By Kayt Sukel
When Michayla Sullivan approached the end of her first year of law school, the stress of school began to overwhelm her a bit. She wanted to be at her best for end-of-year exams, so she decided to go to the school’s counseling center for some help. There she was prescribed the first in what would become a long line of antidepressant and anti-anxiety medications—a single prescription that would lead her into two years of serious chronic illness.
“I think I talked with someone for maybe half an hour, and then they just handed me a prescription, told me to go get it filled,” she says. “I took it and I started getting worse within a week or two, to the point where I was having anxiety that I did not previously have and all sorts of weird symptoms including fatigue. From there, they just started prescribing more medications on top of medications. I had to drop out of school it got so bad.”
The downward spiral continued once she moved back home. Michayla’s condition deteriorated to the point where her mother, Sharon, retired to help care for her. And the parade of prescriptions continued as Michayla’s doctors struggled to figure out what was ailing her.
“It was all just trial and error. Try this medication, see if that will work. No, it doesn’t. Take me off of that one, try another one,” Michayla says. “This process repeated maybe 8, 10, 12 times. I don’t even know how many medications I was on over two years. If you name an antianxiolytic or antidepressant, I probably tried it at some point. I just kept failing medication after medication. I would fail them, because I would get all these crazy severe side effects.”
After more than a year of trial and error, Michayla’s doctor said he’d heard of a genetic test that might provide some new insights. He suggested Michayla take the GeneSight test. With a simple cheek swab, her doctors gained some critical new information about Michayla’s case: She had very low level for an enzyme that would allow her body to metabolize all of the medications she had been prescribed. It looked as though it was the medications themselves that were making Michayla so ill.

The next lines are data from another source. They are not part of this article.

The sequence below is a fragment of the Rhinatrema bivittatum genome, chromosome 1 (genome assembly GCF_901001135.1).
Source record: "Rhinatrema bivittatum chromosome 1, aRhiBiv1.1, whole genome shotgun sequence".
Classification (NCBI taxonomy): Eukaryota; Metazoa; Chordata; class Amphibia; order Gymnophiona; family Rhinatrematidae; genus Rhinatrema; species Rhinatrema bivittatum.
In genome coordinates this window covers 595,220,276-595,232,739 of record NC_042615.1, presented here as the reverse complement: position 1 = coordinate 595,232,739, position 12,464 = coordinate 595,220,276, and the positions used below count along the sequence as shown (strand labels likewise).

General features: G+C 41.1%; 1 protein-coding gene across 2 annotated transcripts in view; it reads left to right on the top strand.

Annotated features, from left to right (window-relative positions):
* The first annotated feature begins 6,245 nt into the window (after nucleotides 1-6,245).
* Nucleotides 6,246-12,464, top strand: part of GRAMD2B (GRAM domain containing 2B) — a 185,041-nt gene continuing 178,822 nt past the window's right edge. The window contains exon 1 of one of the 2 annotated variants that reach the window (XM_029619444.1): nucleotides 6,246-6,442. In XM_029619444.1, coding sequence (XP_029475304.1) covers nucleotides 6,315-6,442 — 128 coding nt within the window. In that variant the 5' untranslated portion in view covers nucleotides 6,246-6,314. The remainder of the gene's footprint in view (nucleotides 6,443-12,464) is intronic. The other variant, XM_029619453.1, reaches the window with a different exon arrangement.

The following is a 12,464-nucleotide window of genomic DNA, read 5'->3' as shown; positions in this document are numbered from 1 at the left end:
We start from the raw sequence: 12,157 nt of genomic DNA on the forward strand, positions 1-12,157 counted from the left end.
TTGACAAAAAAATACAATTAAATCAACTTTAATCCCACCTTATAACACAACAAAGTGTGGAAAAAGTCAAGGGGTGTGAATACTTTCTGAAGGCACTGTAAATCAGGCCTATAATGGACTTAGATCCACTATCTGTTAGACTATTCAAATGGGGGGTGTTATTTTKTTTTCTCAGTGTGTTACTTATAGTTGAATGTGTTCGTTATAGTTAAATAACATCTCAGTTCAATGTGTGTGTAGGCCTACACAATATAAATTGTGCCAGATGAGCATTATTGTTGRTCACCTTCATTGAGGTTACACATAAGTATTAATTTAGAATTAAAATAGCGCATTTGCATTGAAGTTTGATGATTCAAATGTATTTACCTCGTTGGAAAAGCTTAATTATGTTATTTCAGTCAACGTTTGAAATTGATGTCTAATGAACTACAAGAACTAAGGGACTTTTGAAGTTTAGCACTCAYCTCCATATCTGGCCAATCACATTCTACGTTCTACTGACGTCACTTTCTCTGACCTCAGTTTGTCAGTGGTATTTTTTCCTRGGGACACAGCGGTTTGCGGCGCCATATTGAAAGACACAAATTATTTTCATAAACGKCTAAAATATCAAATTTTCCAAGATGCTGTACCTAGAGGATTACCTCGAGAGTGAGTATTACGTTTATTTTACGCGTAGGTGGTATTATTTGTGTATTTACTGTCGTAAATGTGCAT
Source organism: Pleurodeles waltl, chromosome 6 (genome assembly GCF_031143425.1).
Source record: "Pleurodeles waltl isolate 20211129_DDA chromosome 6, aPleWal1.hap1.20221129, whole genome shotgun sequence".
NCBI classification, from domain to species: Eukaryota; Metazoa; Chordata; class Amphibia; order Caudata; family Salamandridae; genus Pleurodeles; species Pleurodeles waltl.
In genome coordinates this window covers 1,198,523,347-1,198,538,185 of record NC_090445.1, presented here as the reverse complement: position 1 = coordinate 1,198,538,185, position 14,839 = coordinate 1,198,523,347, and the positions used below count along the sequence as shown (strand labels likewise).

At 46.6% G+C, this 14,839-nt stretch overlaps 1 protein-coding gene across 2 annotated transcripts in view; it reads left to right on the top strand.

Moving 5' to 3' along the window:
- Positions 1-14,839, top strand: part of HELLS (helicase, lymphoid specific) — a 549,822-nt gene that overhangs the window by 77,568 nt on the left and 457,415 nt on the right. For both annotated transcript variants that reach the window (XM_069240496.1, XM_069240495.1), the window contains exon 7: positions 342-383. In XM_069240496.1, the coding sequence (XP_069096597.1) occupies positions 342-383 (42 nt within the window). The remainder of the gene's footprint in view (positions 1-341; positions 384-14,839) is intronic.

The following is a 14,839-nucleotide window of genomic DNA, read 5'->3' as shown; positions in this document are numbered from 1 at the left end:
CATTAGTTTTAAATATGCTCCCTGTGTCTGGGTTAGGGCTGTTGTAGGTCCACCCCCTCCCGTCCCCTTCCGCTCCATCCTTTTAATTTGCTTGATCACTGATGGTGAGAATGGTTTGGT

“I will never forget the night that Michayla’s doctor called me. It was after dinner. I remember him saying the words, ‘Are you sitting down? I think we have finally found the problem,'” says Sharon. “What he had seen was that in her case the medicines that were being prescribed went through enzymes for which she had very low levels. She couldn’t process all the medicines they had tried on and off over the years.”
Michayla’s doctors had her stop taking all of her medications immediately. Michayla said that she was cautious at first—and wasn’t sure that the test’s results were going to provide the “magic bullet” that would help her feel normal again, especially since the doctors warned her that it would take significant time for her body to rid itself of all the medications she had been taking. Yet within six months, she and her family started seeing significant improvement. And within a year, Michayla felt like her normal self again.
“It was a process. It wasn’t just one day. But at one point, I could start driving again. I could walk a mile again,” she says. “The big one for me was when I could read a book again with a plot. That was a good day when I got through that book.”
Now, Michayla has completed two master’s degrees and is enjoying a career in library science. She and her family credit GeneSight with helping her find her way back to a healthy, happy life. “My life right now is great. It’s not the same as it was before, because you can’t be the same person you were before when you are chronically ill for two years and almost completely removed from society,” she says. “Now, I am in a career I love. I have a social life. I see friends. That was just impossible when I was sick.”
Michayla’s mother, Sharon, agrees. “The biggest lesson we’ve learned coming out of this as a parent is to be persistent and keep asking questions,” she says. “And one of those, I would say, is if you see things that don’t make sense to you is to ask for genetic testing. Ask for the GeneSight test, because you’ll have a better understanding of what are the medicines which might work and what are the ones that might not work and could possibly become the problem.”